Miguel Revilla is a member of the faculty of computer science at the University of Valladolid, Spain. He is official website archivist of the ACM ICPC and creator/maintainer of the primary robot-judge, contest-hosting website.
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WHAT I THINK ABOUT THIS BOOK:
The book falls very short of what it promises. It does contain a few selected programming problems (several of which I encountered when I competed in the ACM contests myself!), but it merely gives hints on things to think about and nothing about how to select appropriate solution algorithms. Also example code is only given for the simplest of situations. I would have preferred examples of more complex scenarios with a discussion of how to scale it back for simpler situations. Also, the book purports to be language neutral, and in their defense, although all the code is in C, there are discussions of how to use libraries from other languages. The only real use I got out of it was how to categorize problems into subsets and what those subsets look like. Essentially, the book is written to an audience who likely doesn't need the book in the first place...which is a shame.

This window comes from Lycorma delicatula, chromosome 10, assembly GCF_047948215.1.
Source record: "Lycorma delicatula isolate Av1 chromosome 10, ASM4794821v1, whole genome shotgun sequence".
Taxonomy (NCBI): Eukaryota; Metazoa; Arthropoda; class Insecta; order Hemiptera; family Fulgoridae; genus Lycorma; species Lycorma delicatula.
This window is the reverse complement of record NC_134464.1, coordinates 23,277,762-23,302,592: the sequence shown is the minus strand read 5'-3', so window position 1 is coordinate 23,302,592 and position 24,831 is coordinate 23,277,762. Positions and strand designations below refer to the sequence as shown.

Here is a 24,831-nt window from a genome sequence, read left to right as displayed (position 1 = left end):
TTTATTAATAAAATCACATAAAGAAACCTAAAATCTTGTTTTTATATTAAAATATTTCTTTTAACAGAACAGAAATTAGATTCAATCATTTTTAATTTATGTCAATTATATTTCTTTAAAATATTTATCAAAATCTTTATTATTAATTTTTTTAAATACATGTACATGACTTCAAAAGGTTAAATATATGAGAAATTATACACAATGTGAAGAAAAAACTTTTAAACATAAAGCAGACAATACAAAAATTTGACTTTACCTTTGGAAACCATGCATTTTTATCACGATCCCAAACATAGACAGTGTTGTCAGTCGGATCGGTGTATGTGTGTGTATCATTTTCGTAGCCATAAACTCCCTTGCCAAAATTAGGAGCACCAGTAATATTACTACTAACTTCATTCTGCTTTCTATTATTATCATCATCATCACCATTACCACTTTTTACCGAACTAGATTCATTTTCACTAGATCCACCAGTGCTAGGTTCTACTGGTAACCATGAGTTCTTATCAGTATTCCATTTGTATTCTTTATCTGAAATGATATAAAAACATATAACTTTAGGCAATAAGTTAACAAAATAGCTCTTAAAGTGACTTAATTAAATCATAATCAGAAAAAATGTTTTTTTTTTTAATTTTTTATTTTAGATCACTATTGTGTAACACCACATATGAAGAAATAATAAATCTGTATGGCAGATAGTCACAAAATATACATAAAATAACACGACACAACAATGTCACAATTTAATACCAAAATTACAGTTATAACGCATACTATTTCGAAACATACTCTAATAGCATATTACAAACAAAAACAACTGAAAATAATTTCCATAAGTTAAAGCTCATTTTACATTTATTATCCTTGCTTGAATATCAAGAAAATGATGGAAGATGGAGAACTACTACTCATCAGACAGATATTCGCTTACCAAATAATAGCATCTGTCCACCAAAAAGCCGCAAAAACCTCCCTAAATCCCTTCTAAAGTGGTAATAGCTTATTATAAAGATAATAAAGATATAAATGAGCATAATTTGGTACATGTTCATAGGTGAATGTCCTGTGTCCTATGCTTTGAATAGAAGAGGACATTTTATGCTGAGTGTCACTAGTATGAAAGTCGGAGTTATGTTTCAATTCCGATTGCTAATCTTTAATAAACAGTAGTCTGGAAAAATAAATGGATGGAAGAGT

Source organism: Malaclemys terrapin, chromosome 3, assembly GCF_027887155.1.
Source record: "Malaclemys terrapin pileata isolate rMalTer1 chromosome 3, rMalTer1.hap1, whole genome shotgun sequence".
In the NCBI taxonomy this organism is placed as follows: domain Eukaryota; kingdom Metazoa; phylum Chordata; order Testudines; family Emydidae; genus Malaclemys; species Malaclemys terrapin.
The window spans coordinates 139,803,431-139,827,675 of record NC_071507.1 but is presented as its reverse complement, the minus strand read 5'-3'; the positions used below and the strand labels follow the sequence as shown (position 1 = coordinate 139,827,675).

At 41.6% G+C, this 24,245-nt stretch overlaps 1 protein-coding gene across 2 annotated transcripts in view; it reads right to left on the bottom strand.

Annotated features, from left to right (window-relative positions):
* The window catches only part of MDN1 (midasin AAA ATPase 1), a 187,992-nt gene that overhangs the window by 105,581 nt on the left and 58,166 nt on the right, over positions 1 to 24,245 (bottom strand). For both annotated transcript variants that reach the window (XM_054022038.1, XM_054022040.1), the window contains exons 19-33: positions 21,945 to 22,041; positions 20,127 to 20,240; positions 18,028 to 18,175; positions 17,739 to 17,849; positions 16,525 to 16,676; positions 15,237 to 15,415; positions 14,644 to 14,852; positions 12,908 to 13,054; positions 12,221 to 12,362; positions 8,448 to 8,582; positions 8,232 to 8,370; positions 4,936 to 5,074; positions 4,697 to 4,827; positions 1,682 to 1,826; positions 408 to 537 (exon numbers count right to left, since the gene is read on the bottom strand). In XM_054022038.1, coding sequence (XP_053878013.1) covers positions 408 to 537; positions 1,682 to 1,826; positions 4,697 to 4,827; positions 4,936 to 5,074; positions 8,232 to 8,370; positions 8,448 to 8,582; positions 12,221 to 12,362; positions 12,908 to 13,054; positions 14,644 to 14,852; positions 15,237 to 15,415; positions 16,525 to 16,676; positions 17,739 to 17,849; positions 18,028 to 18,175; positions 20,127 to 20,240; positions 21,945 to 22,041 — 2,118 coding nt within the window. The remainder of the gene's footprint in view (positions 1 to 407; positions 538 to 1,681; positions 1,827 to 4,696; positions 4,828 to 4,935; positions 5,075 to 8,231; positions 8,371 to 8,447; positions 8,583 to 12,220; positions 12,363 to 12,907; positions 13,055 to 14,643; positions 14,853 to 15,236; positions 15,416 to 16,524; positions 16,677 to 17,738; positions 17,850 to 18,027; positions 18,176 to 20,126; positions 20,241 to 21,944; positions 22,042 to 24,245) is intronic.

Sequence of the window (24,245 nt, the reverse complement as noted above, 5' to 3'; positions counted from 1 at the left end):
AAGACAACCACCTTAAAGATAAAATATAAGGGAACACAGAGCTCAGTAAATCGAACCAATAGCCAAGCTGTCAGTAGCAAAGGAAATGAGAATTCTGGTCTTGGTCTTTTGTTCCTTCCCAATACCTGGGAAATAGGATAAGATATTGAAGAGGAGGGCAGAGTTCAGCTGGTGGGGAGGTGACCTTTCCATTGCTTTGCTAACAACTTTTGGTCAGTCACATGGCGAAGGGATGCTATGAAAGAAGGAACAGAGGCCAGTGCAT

If you are a master programmer and you just need some "nudges" in the right direction, this will be an excellent book for you.
If you are a novice, this book is all levels of wrong for you...consider getting a good data structures book (that includes graph algorithms...many of them don't!).
If you are an average to good programmer, just go to one of the contest sites and practice problems. It might also be useful to download the FREE guide to the ACM International Contests at acmsolver dot org. Also, the problems presented in this book are mostly covered in the collection of problems published as "From Baylor to Baylor".
I do realize that this book is meant to be used as a course text, so including solutions for all problems is not ideal, but having one or two non-UVA problems that could be dissected would be great.